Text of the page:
Believe it or not, the earliest version of a toothbrush was actually just a wooden stick with frayed ends. Then in 1498, the first bristle type of toothbrush was invented in China and was made from hog hair. Good thing dental care has come a long way since then!
Today we have seemingly countless options of toothbrushes, which can make it overwhelming when you’re trying to choose the right one for you and your family. We know how important it is to your oral health to find the best tools, so we thought we’d write a blog about which ones are dentist recommended. Keep reading to learn more!
Soft or Hard Bristles?
It probably seems counter-intuitive, but soft bristles actually do a better job of cleaning your teeth and gums.
Hard bristles can cause the gums to recede, which exposes the roots of the teeth. Since the roots aren’t covered with enamel, they’re extra sensitive and also more susceptible to decay.
So, if you’re brushing with good technique for the recommended two minutes, soft bristles will get the job done right – without damaging your teeth or gums!
Large or Small Head?
This is largely (no pun intended) a matter of preference. However, be aware that small heads are generally easier to reach into the small corners of the mouth.
Some adults with particularly small mouths actually do better with a child’s toothbrush!
Electric or Manual?
Although an electric toothbrush will do a better job, it’s quite possible to do well with a manual brush – as long as you’re using good technique!
Having said that, here are the advantages of an electric:
- They provide 6,000 – 30,000 brush strokes per minute, which is impossible to do with a manual brush.
- An electric brush will automatically stay on for two minutes. This alone translates into better brushing!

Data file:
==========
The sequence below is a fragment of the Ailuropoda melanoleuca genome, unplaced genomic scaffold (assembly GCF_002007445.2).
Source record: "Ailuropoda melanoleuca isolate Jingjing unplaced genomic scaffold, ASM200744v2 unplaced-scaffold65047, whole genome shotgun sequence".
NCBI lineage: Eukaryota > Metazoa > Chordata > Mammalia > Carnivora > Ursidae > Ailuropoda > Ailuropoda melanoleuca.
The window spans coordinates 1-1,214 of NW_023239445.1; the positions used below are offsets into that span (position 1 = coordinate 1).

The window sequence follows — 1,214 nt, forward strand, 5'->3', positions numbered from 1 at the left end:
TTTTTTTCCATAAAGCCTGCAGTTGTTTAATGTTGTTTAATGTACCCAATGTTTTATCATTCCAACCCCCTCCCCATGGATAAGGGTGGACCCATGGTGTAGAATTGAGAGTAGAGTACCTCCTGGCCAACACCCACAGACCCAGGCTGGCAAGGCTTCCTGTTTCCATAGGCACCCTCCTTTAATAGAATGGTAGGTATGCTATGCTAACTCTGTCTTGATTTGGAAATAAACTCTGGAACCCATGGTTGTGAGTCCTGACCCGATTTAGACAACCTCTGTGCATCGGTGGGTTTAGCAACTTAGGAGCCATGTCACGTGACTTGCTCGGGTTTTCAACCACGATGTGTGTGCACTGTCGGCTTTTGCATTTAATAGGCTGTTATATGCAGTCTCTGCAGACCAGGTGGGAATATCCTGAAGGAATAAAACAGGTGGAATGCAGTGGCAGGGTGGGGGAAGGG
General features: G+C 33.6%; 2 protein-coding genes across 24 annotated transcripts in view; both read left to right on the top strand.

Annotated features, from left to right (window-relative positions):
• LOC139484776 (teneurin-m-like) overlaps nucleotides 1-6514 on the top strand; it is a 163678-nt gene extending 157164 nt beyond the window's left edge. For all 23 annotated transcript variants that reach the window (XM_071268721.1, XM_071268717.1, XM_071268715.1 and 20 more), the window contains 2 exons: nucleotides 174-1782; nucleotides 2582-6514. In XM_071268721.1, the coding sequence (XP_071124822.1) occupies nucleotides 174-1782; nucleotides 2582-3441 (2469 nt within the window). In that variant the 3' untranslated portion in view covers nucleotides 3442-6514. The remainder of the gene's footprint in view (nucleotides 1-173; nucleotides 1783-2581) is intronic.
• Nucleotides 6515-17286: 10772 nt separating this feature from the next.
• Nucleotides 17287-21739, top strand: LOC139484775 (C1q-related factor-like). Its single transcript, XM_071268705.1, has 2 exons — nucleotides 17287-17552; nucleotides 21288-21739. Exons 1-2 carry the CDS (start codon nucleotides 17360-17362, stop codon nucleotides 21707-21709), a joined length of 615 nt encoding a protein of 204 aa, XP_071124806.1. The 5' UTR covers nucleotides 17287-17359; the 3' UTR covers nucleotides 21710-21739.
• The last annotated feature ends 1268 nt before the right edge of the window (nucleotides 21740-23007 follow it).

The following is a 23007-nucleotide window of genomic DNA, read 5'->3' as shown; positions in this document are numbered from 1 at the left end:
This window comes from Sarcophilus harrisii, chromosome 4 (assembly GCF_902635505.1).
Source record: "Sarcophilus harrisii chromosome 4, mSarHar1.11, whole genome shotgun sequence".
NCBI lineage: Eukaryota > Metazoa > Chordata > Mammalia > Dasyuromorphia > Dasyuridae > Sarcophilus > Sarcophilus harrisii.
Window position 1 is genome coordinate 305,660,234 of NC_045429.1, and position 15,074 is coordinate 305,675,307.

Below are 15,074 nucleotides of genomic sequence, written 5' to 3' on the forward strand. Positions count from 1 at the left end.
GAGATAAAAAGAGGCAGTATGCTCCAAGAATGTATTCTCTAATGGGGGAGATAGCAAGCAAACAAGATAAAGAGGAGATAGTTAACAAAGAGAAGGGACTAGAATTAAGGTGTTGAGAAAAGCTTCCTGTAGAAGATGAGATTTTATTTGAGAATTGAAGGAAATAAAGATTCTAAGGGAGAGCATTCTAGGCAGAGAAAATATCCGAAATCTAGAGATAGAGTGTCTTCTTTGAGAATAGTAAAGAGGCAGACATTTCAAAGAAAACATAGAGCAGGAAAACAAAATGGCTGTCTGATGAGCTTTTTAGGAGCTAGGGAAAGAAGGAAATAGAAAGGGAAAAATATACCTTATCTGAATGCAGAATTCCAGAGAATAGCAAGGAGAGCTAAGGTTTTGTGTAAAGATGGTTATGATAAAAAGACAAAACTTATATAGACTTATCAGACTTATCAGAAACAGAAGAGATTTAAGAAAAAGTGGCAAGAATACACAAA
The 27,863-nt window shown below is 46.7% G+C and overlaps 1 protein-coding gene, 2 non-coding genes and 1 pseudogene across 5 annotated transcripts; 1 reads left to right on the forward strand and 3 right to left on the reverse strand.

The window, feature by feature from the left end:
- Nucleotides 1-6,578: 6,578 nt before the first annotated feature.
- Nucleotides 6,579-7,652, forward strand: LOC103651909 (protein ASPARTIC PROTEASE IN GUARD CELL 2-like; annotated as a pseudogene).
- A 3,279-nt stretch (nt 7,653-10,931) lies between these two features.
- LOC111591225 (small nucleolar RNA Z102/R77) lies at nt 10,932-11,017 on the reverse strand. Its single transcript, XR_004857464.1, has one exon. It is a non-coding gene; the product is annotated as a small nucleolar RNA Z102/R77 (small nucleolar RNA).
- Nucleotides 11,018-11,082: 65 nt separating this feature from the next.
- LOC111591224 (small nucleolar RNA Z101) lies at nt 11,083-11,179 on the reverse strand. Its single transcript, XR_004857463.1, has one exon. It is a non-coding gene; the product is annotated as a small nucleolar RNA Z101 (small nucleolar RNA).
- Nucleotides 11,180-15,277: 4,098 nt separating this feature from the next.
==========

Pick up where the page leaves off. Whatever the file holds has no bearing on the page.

- Many people who have used an electric report that not only do their teeth feel much cleaner, but that they stay that way for longer. With this option, you won’t notice that “fuzzy” feeling as quickly.
- Electric options are especially helpful for anyone who has dexterity issues, such as arthritis in the hands.
- Some children can also benefit from an electric, especially if they’re in braces.
Important Factors To Keep in Mind
Remember, ultimately the best toothbrush is one that you’ll use. If your dentist is giving you a thumbs-up at every checkup, you’re probably doing just fine.
Also, the regardless of what type of brush you’re using, the angle, pressure and overall technique are just as important. Don’t hesitate to ask your family dentist or hygienist for feedback at your next checkup!
About the Author
A firm believer in the power of good hygiene habits, Dr. Melanie White always takes the time to educate her patients about how to take care of their teeth and gums. Good brushing is the foundation of her approach, which is to prevent dental problems rather than treat them. If you have any questions, she can be reached via her website or at (608) 882-4860.